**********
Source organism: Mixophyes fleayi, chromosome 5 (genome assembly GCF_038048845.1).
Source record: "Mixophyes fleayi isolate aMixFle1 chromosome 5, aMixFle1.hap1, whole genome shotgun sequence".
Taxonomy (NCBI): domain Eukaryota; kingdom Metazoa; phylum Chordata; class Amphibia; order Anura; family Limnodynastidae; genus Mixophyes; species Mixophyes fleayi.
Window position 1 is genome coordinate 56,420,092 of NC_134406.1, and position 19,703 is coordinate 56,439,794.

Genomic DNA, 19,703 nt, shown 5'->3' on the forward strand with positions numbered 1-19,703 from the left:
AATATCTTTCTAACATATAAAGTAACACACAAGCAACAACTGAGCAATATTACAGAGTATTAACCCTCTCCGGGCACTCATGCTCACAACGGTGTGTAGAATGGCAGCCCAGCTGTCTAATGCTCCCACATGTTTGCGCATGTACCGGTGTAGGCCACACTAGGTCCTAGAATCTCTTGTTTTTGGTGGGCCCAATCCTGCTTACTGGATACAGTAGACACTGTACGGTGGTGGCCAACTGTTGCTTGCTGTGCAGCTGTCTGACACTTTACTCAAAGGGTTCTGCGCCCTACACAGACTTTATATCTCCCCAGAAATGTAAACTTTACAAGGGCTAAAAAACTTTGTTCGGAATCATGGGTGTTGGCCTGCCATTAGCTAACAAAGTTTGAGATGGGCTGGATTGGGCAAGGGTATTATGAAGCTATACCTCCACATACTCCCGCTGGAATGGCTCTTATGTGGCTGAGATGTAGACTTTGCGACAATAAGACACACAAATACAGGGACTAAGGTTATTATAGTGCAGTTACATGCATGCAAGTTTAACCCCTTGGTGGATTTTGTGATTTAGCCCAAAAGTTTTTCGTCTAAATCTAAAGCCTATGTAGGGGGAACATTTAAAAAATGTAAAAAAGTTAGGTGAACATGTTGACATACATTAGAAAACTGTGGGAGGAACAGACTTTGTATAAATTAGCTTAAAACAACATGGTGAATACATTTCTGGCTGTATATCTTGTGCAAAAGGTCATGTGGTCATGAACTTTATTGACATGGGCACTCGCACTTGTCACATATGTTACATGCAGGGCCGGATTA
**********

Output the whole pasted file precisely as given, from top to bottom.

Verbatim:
Source organism: Mixophyes fleayi, chromosome 5 (genome assembly GCF_038048845.1).
Source record: "Mixophyes fleayi isolate aMixFle1 chromosome 5, aMixFle1.hap1, whole genome shotgun sequence".
Taxonomy (NCBI): domain Eukaryota; kingdom Metazoa; phylum Chordata; class Amphibia; order Anura; family Limnodynastidae; genus Mixophyes; species Mixophyes fleayi.
Window position 1 is genome coordinate 56,420,092 of NC_134406.1, and position 19,703 is coordinate 56,439,794.

Genomic DNA, 19,703 nt, shown 5'->3' on the forward strand with positions numbered 1-19,703 from the left:
AATATCTTTCTAACATATAAAGTAACACACAAGCAACAACTGAGCAATATTACAGAGTATTAACCCTCTCCGGGCACTCATGCTCACAACGGTGTGTAGAATGGCAGCCCAGCTGTCTAATGCTCCCACATGTTTGCGCATGTACCGGTGTAGGCCACACTAGGTCCTAGAATCTCTTGTTTTTGGTGGGCCCAATCCTGCTTACTGGATACAGTAGACACTGTACGGTGGTGGCCAACTGTTGCTTGCTGTGCAGCTGTCTGACACTTTACTCAAAGGGTTCTGCGCCCTACACAGACTTTATATCTCCCCAGAAATGTAAACTTTACAAGGGCTAAAAAACTTTGTTCGGAATCATGGGTGTTGGCCTGCCATTAGCTAACAAAGTTTGAGATGGGCTGGATTGGGCAAGGGTATTATGAAGCTATACCTCCACATACTCCCGCTGGAATGGCTCTTATGTGGCTGAGATGTAGACTTTGCGACAATAAGACACACAAATACAGGGACTAAGGTTATTATAGTGCAGTTACATGCATGCAAGTTTAACCCCTTGGTGGATTTTGTGATTTAGCCCAAAAGTTTTTCGTCTAAATCTAAAGCCTATGTAGGGGGAACATTTAAAAAATGTAAAAAAGTTAGGTGAACATGTTGACATACATTAGAAAACTGTGGGAGGAACAGACTTTGTATAAATTAGCTTAAAACAACATGGTGAATACATTTCTGGCTGTATATCTTGTGCAAAAGGTCATGTGGTCATGAACTTTATTGACATGGGCACTCGCACTTGTCACATATGTTACATGCAGGGCCGGATTA